To differently construct

Walter Bruggeman, 88, is at home in the German evangelical pietism that he transcends. Some teachers helped, named in the Preface to Tenacious Solidarity: Biblical Provocations on Race, Religion, Climate, and the Economy: “This sequence of teachers taught me not only a passion for good learning but the awareness that the world in front of us is a constructed world that can be differently constructed.”

In The Prophetic Imagination he illustrated how the biblical tradition helps reframe the present moment “so that we can re-experience the social realities that are right in front of us, from a different angle.” Paul Ricoeur (1913-2005) spurred his imagination, the key (says Brueggemann) to his biblical “interpretative work.” From the Preface to Tenacious Solidiarity: I have been able to engage in both the “suspicious” work of ideological criticism and indispensable work of “retrieval” that features alternative discernment, alternative thinking, and finally alternative policy.”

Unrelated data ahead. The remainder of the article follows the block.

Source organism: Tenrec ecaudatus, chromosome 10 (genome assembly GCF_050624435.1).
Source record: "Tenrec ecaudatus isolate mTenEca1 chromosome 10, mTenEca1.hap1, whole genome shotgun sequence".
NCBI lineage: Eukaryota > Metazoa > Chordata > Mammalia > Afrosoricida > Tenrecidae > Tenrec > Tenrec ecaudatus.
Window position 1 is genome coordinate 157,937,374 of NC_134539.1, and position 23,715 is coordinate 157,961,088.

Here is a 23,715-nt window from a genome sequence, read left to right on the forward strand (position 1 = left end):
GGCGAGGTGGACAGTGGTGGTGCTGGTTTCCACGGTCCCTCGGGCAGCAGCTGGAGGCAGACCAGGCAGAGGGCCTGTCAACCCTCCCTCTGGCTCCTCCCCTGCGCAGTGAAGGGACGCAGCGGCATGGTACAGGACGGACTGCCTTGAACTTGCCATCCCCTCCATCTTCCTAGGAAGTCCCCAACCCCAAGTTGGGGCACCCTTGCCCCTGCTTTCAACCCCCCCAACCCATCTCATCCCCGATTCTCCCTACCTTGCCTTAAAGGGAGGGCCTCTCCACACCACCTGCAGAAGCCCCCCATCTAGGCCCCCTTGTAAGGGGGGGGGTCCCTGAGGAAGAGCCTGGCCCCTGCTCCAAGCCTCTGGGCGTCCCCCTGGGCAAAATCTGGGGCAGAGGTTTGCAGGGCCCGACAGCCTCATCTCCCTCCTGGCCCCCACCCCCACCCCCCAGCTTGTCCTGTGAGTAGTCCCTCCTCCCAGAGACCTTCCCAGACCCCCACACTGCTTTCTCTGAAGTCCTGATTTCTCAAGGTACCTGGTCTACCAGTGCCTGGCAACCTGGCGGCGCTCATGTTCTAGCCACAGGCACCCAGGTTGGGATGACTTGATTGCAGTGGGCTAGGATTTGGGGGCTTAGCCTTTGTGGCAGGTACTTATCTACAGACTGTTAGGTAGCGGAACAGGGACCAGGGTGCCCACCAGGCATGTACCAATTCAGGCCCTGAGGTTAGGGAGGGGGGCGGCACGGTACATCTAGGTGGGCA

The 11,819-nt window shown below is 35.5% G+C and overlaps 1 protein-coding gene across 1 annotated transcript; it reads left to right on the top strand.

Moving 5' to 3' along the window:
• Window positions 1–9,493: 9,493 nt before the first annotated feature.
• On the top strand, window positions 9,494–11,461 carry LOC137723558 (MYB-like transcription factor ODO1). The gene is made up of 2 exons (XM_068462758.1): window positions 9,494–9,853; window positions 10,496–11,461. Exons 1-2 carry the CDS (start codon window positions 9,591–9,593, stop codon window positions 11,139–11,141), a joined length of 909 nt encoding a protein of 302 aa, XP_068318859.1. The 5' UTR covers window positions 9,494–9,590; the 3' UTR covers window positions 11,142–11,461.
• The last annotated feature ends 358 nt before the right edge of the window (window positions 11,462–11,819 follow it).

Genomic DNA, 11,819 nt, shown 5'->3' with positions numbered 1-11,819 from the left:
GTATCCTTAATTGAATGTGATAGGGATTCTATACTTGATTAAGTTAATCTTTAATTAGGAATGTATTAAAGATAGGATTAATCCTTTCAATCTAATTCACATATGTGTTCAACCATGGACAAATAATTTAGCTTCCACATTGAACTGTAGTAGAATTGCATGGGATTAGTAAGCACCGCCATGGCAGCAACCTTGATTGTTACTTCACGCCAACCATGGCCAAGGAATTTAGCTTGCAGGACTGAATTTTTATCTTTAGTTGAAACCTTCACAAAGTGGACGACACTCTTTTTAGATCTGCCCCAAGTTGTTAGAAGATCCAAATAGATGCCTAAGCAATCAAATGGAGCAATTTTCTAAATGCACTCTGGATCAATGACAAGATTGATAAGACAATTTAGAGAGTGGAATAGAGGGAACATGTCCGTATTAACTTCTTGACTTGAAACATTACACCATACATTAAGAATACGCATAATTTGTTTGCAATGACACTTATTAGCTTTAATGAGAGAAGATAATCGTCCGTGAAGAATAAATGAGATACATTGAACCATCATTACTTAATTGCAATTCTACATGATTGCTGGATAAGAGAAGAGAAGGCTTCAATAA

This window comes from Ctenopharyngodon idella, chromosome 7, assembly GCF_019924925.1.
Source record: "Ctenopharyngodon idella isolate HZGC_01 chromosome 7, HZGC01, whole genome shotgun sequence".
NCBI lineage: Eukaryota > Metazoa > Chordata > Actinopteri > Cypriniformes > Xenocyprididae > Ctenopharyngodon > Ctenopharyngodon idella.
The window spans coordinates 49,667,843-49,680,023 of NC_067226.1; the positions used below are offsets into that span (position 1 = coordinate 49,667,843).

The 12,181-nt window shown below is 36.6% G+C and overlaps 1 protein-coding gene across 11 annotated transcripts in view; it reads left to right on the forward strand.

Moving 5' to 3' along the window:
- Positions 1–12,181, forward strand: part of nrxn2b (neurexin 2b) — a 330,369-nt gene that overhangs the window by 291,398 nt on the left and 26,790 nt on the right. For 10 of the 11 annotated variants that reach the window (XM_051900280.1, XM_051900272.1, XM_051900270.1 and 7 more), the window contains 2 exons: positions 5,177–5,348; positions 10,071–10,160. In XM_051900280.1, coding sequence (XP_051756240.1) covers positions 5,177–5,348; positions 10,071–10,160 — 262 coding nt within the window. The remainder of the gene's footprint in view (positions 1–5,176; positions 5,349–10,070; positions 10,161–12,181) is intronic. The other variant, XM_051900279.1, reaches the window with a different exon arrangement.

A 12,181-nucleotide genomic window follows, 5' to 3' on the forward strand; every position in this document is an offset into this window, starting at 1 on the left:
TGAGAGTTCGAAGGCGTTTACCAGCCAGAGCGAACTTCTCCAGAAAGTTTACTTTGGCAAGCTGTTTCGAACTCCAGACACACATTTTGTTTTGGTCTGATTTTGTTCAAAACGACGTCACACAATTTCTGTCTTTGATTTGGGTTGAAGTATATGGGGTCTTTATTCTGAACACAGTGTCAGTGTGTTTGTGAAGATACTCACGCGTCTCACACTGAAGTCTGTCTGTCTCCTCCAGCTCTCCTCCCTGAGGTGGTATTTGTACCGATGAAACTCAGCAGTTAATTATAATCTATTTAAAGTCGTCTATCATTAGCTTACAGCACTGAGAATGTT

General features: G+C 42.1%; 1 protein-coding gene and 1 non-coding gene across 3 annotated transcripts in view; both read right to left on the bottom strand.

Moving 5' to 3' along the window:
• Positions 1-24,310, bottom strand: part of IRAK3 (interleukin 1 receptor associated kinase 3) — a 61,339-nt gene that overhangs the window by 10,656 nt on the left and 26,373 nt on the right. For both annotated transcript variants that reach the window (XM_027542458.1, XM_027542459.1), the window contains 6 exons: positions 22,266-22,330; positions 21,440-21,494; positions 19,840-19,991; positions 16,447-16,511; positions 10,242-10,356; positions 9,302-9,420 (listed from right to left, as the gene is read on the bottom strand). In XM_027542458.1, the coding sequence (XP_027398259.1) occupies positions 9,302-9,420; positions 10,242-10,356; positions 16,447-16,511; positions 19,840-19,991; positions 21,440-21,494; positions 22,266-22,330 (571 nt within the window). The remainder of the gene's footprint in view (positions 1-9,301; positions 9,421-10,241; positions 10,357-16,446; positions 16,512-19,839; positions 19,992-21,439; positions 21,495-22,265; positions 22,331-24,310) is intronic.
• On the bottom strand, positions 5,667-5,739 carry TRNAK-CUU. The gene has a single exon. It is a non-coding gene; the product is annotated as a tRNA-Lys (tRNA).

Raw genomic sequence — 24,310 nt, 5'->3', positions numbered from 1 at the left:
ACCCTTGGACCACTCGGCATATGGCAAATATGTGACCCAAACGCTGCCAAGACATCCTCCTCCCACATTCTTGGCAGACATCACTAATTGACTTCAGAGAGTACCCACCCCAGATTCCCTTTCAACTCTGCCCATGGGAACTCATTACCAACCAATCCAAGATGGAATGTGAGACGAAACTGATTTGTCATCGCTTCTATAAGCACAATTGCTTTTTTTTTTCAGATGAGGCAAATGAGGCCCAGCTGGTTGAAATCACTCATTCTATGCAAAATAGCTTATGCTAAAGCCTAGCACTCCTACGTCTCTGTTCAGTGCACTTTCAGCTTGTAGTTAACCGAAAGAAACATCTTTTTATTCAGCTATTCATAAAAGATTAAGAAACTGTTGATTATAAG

Our Brueggemann Tenacious Solidarity scavenger hunt led us first to Robert Lifton (yesterday’s post). Two other sources sharpened Brueggemann’s lens for applying biblical faith to current events. First, in The Technological Society, Jacques Ellul (1912-1994) helped Bruggemann see the intended and unintended impact of technology and how the technique (technê) of totalisms ancient (Ahab, Nebuchadnezzar, Herod, et al) and modern create sameness of thought and loyalty.

Second, in Seeing Like a State, James C. Scott (born 1936) taught Brueggemann that a “quantifying uniformity… inescapably causes a dreadful loss of metis. … The term refers to cunning intuition about how to engage with and manage the irrepressible hiddenness of worldly reality that refuses ordered thinking.” (Think Miriam, Deborah, Esther, et al.) Chapter 1 of Tenacious Solidarity is entitled “Totalized Techne vs. Neighborly Metis.”

Tomorrrow: Moving beyond the danger of “psychic numbness.”

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